When one thinks of, “Social Media,” often it conjures up images of hordes of angry Twitter users or juveniles posting videos of themselves eating Tide pods on Instagram. While perhaps these are valid reasons to worry about the state of humanity, they are not necessarily reasons to disparage social media itself. Indeed, despite its reputation as the bathroom-wall of our society – it could be one of the most significant advancements in self-governance we have seen for decades.
This, of course, is an absurd claim to some, who don’t see how medians full of lewd photos and bigotry could be useful to our Republic. However, one must consider how exactly how our governance system works. The Merriam-Webster dictionary defines a Republic as,
“A government in which supreme power resides in a body of citizens entitled to vote and is exercised by elected officers and representatives responsible to them and governing according to law”
In developing the representative system, we now have, the founding fathers had to ensure that the wants of the public were best translated to the nation at large through a system of electing politicians who would represent the desires of their constituency in government. Social Media, however, has allowed the public to express their views on an international forum directly to each other and their leadership. None of the Founding Fathers could have imagined this instant-contact by the American population to their representatives. The very idea that one could send a message to their President on a whim, and interact with others doing the same would have been a far-flung notion just two decades ago, but Twitter has made it possible. It’s not just the people that can communicate their thoughts, but the President can too. Whether you love or hate the current holder of the Executive office, Trump’s heavy use of Social Media is likely to remain a component of future Presidencies.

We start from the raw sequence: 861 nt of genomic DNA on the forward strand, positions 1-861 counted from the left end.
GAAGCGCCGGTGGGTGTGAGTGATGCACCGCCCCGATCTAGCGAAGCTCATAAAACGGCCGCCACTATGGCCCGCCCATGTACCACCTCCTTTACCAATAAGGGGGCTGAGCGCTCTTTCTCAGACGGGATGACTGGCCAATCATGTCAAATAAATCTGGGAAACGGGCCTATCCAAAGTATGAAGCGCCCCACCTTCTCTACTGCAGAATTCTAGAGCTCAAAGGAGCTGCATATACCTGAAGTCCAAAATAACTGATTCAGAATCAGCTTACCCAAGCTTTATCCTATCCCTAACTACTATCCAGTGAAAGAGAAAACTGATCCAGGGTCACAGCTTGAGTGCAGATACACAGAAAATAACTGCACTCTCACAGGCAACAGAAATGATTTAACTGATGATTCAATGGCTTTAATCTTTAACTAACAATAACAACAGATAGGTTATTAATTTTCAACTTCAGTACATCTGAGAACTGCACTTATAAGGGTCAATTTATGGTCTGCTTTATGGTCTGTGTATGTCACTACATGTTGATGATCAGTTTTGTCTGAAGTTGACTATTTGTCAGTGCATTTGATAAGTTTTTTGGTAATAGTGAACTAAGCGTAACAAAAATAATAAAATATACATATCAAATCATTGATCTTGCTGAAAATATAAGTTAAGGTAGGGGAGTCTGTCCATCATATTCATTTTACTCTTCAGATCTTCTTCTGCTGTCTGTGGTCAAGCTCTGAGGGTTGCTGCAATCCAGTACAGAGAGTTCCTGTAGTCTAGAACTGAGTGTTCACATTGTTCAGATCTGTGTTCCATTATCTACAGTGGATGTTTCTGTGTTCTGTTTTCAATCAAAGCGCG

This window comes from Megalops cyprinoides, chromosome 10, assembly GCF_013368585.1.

That is not to say there are no apparent problems with the current state of social media, in fact, a fairly heated debate over censoring controversial figures online is ongoing. In a similar vein, there is a discussion over the ethics of allowing massive companies to control social media’s inherent power to influence culture and government, and whether or not these companies are verging on being monopolies. Further, the problem with the rampant decadence on social media platforms, whether it be extreme vulgarity or widely-distributed falsehoods, has some suggesting that companies like Facebook should be regulated.
Of course, these debates are only natural. Many times, technology advances faster than our ability to adapt to it, and as a result, we must go through a period of debate on how to set up the rules. Some react to this wild new frontier with fear and call for the regulatory measures mentioned previously. Others, see it as a crazy, passing fad and generally ignore it – others find it a morally irreprehensible place and something to be avoided at all costs.
Despite the nay-saying of its critics, Social Media is here to say and will serve as a vital tool for the advancement of our civilization. By way of the efforts of massive corporations like Facebook and Google, billions of people around the world now can communicate on the fly, making their desires known to their respective governments known. As we move forward, we will continue to refine this process and Social Media will continue to play a bigger role in life and politics.
My name is Johnathan Jett, I am a twenty-year-old student, Warehouse worker, and stock market investor extraordinaire. My interests Include politics, philosophy, science, and technology. I write the occasional article for the American Thinker when a topic jumps out as important to the national cultural/political discussion.